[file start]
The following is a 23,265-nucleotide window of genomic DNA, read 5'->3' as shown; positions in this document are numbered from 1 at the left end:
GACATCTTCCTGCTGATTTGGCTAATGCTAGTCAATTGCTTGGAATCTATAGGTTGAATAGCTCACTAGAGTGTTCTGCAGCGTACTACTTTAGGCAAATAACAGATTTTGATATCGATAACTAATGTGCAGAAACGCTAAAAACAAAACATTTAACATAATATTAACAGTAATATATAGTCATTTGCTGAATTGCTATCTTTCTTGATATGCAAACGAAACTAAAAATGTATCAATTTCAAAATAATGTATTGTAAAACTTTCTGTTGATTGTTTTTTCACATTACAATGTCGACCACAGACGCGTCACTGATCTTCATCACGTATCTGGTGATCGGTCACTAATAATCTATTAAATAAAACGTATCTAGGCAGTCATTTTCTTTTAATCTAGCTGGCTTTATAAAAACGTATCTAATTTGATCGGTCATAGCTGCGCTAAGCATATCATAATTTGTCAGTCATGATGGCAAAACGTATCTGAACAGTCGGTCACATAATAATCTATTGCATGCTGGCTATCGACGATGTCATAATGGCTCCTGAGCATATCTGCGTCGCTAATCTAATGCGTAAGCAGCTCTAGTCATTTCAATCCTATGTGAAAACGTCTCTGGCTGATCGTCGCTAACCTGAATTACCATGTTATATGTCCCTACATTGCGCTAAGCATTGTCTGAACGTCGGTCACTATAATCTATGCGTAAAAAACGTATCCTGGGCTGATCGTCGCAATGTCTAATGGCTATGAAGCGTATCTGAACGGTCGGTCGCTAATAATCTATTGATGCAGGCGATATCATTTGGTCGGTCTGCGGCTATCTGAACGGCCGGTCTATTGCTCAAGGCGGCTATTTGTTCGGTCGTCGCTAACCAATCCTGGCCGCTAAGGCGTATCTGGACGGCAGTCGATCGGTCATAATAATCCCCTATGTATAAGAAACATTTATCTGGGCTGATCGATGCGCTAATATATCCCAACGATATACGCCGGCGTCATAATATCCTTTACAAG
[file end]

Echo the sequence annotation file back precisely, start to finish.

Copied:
The following is a 23,265-nucleotide window of genomic DNA, read 5'->3' as shown; positions in this document are numbered from 1 at the left end:
GACATCTTCCTGCTGATTTGGCTAATGCTAGTCAATTGCTTGGAATCTATAGGTTGAATAGCTCACTAGAGTGTTCTGCAGCGTACTACTTTAGGCAAATAACAGATTTTGATATCGATAACTAATGTGCAGAAACGCTAAAAACAAAACATTTAACATAATATTAACAGTAATATATAGTCATTTGCTGAATTGCTATCTTTCTTGATATGCAAACGAAACTAAAAATGTATCAATTTCAAAATAATGTATTGTAAAACTTTCTGTTGATTGTTTTTTCACATTACAATGTCGACCACAGACGCGTCACTGATCTTCATCACGTATCTGGTGATCGGTCACTAATAATCTATTAAATAAAACGTATCTAGGCAGTCATTTTCTTTTAATCTAGCTGGCTTTATAAAAACGTATCTAATTTGATCGGTCATAGCTGCGCTAAGCATATCATAATTTGTCAGTCATGATGGCAAAACGTATCTGAACAGTCGGTCACATAATAATCTATTGCATGCTGGCTATCGACGATGTCATAATGGCTCCTGAGCATATCTGCGTCGCTAATCTAATGCGTAAGCAGCTCTAGTCATTTCAATCCTATGTGAAAACGTCTCTGGCTGATCGTCGCTAACCTGAATTACCATGTTATATGTCCCTACATTGCGCTAAGCATTGTCTGAACGTCGGTCACTATAATCTATGCGTAAAAAACGTATCCTGGGCTGATCGTCGCAATGTCTAATGGCTATGAAGCGTATCTGAACGGTCGGTCGCTAATAATCTATTGATGCAGGCGATATCATTTGGTCGGTCTGCGGCTATCTGAACGGCCGGTCTATTGCTCAAGGCGGCTATTTGTTCGGTCGTCGCTAACCAATCCTGGCCGCTAAGGCGTATCTGGACGGCAGTCGATCGGTCATAATAATCCCCTATGTATAAGAAACATTTATCTGGGCTGATCGATGCGCTAATATATCCCAACGATATACGCCGGCGTCATAATATCCTTTACAAG